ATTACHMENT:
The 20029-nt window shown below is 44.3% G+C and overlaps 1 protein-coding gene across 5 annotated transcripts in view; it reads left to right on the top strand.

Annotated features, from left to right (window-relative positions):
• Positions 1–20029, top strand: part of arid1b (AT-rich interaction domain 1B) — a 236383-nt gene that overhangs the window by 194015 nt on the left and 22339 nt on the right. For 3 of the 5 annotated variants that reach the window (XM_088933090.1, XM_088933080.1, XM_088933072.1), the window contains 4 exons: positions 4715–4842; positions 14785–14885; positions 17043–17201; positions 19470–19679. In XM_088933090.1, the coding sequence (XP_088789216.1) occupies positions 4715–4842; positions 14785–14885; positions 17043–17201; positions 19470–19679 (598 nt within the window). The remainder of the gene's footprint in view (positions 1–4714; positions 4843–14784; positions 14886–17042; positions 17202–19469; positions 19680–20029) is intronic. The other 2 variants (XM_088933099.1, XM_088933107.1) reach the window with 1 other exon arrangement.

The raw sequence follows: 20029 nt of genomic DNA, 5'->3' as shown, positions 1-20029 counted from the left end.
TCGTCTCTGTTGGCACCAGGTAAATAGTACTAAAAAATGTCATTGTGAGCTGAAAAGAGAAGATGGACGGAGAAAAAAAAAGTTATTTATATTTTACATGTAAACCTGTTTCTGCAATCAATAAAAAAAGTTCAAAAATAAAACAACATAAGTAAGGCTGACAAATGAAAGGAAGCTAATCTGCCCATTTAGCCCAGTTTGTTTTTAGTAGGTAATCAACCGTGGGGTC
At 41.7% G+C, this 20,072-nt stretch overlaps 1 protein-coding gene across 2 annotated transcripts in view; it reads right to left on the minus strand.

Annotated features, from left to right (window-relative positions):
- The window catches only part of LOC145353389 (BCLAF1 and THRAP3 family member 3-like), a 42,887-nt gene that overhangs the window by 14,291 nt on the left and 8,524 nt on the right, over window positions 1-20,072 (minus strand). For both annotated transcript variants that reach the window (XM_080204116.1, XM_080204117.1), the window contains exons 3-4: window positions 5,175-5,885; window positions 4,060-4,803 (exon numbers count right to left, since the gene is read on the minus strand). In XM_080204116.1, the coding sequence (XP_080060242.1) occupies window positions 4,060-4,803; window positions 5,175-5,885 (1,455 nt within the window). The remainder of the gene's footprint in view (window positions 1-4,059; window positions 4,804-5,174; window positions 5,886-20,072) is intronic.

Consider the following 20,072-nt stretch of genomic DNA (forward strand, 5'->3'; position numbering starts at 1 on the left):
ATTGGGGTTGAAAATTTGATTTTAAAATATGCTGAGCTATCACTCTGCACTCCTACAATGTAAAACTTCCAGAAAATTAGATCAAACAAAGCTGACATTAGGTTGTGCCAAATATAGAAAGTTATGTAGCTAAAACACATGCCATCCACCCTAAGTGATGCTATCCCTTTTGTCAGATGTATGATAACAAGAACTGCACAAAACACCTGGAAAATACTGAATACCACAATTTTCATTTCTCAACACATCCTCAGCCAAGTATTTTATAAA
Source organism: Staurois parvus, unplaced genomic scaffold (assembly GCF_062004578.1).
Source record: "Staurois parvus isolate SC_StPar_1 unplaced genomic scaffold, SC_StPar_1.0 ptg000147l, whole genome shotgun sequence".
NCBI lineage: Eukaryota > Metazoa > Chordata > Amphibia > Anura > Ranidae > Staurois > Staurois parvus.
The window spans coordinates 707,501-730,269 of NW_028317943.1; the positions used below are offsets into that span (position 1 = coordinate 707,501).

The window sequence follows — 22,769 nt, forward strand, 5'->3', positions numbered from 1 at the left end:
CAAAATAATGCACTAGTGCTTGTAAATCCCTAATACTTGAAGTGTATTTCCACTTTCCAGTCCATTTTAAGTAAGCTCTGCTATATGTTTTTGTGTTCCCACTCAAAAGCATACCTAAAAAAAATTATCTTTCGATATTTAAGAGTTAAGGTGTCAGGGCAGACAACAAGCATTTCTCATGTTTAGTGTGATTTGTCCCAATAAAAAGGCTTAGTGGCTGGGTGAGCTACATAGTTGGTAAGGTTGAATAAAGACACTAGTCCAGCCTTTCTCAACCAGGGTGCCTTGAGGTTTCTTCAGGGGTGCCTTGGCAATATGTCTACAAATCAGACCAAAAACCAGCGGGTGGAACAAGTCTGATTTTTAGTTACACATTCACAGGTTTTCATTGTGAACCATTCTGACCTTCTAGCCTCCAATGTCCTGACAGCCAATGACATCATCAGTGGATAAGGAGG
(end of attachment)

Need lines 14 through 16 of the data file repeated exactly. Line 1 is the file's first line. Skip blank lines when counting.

The window spans coordinates 707,501-730,269 of NW_028317943.1; the positions used below are offsets into that span (position 1 = coordinate 707,501).

The window sequence follows — 22,769 nt, forward strand, 5'->3', positions numbered from 1 at the left end:
CAAAATAATGCACTAGTGCTTGTAAATCCCTAATACTTGAAGTGTATTTCCACTTTCCAGTCCATTTTAAGTAAGCTCTGCTATATGTTTTTGTGTTCCCACTCAAAAGCATACCTAAAAAAAATTATCTTTCGATATTTAAGAGTTAAGGTGTCAGGGCAGACAACAAGCATTTCTCATGTTTAGTGTGATTTGTCCCAATAAAAAGGCTTAGTGGCTGGGTGAGCTACATAGTTGGTAAGGTTGAATAAAGACACTAGTCCAGCCTTTCTCAACCAGGGTGCCTTGAGGTTTCTTCAGGGGTGCCTTGGCAATATGTCTACAAATCAGACCAAAAACCAGCGGGTGGAACAAGTCTGATTTTTAGTTACACATTCACAGGTTTTCATTGTGAACCATTCTGACCTTCTAGCCTCCAATGTCCTGACAGCCAATGACATCATCAGTGGATAAGGAGG